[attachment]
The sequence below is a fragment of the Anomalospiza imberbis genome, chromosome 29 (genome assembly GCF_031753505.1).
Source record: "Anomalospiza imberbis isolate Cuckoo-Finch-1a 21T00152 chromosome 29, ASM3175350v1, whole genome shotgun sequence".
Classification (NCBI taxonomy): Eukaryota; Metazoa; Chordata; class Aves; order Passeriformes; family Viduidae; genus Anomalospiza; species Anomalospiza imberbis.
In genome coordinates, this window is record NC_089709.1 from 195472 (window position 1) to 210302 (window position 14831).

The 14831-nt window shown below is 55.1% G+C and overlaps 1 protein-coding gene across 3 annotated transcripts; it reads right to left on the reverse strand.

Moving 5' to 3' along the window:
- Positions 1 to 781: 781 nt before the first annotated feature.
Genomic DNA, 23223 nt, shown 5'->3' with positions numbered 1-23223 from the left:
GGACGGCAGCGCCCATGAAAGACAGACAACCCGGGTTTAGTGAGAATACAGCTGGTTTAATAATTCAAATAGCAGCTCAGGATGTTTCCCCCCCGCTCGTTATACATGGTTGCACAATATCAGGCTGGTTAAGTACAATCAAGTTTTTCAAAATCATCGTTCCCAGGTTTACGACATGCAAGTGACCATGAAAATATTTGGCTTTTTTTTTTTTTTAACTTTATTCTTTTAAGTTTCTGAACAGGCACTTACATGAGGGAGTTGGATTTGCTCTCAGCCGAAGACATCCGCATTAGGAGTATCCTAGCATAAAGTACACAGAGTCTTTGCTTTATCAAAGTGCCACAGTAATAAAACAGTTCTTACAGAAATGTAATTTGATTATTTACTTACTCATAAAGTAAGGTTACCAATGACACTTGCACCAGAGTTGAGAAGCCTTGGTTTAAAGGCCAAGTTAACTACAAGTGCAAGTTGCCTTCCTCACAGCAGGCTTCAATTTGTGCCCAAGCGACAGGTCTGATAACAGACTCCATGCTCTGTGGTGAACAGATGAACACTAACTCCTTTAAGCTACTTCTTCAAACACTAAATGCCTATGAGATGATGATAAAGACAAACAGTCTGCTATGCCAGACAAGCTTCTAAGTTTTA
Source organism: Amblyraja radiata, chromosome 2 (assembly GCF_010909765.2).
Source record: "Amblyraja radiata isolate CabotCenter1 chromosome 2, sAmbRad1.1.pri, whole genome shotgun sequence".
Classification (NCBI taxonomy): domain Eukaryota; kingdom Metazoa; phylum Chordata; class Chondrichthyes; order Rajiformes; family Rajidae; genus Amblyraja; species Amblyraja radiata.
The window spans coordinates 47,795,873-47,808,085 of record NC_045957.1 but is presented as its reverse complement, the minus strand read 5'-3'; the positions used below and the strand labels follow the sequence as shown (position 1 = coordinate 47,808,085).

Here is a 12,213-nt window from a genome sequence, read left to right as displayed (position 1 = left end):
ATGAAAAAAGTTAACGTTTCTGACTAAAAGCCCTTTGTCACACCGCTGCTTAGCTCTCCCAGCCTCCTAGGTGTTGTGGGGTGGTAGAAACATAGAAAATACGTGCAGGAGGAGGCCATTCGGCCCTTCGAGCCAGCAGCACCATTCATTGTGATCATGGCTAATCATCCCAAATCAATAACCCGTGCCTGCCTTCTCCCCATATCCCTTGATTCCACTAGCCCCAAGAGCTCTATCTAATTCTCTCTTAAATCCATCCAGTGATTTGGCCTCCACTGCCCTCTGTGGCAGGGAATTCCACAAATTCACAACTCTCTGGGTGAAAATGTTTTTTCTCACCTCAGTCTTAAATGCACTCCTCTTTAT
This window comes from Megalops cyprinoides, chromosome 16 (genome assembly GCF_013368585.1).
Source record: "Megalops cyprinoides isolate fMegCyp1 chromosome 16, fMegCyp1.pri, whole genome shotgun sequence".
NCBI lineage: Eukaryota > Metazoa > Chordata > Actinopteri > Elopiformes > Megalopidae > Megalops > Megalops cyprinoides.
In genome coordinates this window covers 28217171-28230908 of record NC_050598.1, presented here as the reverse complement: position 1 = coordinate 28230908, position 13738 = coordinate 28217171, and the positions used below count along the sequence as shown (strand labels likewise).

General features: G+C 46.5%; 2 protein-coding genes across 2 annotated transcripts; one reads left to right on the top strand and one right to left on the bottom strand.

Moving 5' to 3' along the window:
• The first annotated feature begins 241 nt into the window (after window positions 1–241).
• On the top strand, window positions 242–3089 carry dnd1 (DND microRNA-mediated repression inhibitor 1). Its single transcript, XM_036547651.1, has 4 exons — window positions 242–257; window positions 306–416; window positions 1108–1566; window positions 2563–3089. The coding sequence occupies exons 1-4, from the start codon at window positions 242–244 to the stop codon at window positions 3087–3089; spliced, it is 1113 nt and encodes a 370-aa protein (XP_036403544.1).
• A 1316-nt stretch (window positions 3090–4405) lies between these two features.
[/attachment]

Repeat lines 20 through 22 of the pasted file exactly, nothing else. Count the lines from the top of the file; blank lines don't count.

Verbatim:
General features: G+C 46.5%; 2 protein-coding genes across 2 annotated transcripts; one reads left to right on the top strand and one right to left on the bottom strand.

Moving 5' to 3' along the window:
• The first annotated feature begins 241 nt into the window (after window positions 1–241).